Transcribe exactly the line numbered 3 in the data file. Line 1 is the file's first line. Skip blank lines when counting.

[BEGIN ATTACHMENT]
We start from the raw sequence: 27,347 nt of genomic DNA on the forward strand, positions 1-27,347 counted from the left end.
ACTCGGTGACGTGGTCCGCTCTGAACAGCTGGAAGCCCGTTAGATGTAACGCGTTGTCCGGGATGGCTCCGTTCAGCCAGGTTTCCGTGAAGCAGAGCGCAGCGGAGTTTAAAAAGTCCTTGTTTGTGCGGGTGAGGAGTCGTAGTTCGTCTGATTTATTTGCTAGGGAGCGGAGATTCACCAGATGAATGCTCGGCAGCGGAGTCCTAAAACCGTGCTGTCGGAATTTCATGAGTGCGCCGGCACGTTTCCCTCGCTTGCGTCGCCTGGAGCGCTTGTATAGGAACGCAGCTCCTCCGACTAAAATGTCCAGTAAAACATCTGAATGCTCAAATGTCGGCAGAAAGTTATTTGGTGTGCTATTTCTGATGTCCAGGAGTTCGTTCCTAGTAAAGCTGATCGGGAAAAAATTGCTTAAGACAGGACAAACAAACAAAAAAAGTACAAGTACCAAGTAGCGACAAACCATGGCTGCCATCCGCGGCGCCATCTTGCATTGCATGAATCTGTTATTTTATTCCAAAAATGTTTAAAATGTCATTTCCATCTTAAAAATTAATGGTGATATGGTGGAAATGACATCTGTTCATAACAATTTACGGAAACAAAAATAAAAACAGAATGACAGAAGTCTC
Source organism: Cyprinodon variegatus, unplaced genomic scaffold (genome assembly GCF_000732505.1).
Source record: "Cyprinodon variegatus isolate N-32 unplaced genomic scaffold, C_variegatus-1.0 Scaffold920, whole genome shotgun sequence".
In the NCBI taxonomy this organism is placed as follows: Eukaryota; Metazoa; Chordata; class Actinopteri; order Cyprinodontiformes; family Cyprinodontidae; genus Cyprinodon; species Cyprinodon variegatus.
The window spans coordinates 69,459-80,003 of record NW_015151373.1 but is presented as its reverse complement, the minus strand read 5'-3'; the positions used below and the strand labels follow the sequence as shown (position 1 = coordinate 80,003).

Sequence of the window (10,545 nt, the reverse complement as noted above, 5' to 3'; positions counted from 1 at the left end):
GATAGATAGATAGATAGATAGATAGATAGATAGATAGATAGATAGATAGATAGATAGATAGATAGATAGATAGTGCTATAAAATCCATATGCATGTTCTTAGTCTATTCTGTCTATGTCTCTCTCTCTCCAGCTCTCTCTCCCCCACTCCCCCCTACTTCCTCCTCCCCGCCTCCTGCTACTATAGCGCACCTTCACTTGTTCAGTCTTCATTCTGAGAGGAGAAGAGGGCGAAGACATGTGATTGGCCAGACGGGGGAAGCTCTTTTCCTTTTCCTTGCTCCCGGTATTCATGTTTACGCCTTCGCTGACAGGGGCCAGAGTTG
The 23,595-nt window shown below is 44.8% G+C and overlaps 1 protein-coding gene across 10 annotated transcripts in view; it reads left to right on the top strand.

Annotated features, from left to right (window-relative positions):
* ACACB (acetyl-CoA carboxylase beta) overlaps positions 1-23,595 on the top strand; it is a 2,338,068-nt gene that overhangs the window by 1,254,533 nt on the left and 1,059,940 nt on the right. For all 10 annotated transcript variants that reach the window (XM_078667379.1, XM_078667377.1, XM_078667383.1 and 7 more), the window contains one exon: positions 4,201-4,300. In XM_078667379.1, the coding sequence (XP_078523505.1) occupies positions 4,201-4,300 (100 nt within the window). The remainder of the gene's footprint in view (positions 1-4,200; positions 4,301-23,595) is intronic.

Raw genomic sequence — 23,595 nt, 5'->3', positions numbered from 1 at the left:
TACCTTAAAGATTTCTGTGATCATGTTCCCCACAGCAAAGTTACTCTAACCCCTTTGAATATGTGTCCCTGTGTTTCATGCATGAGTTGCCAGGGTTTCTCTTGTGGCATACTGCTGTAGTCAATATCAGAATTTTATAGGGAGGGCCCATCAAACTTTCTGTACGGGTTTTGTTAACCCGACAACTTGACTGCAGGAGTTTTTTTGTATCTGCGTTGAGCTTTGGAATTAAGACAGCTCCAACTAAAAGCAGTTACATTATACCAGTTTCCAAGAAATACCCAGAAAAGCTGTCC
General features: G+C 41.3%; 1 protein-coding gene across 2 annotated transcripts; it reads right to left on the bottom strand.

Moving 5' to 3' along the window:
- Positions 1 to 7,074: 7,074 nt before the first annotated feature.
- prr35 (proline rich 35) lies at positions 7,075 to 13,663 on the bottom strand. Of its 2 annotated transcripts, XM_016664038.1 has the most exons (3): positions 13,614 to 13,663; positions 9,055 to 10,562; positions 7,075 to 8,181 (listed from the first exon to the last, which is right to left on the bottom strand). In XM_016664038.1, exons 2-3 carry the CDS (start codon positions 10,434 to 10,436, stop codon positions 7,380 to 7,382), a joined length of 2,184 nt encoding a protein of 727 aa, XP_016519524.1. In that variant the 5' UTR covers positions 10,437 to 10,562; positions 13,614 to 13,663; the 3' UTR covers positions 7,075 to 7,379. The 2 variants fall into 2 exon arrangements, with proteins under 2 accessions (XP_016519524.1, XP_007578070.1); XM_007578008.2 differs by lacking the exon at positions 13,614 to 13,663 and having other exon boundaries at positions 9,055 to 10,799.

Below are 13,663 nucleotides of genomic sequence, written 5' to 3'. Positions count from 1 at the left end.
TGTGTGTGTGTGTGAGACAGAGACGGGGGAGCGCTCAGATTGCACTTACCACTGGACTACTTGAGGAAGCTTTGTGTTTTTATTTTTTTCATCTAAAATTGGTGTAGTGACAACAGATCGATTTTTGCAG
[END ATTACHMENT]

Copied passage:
Source organism: Cyprinodon variegatus, unplaced genomic scaffold (genome assembly GCF_000732505.1).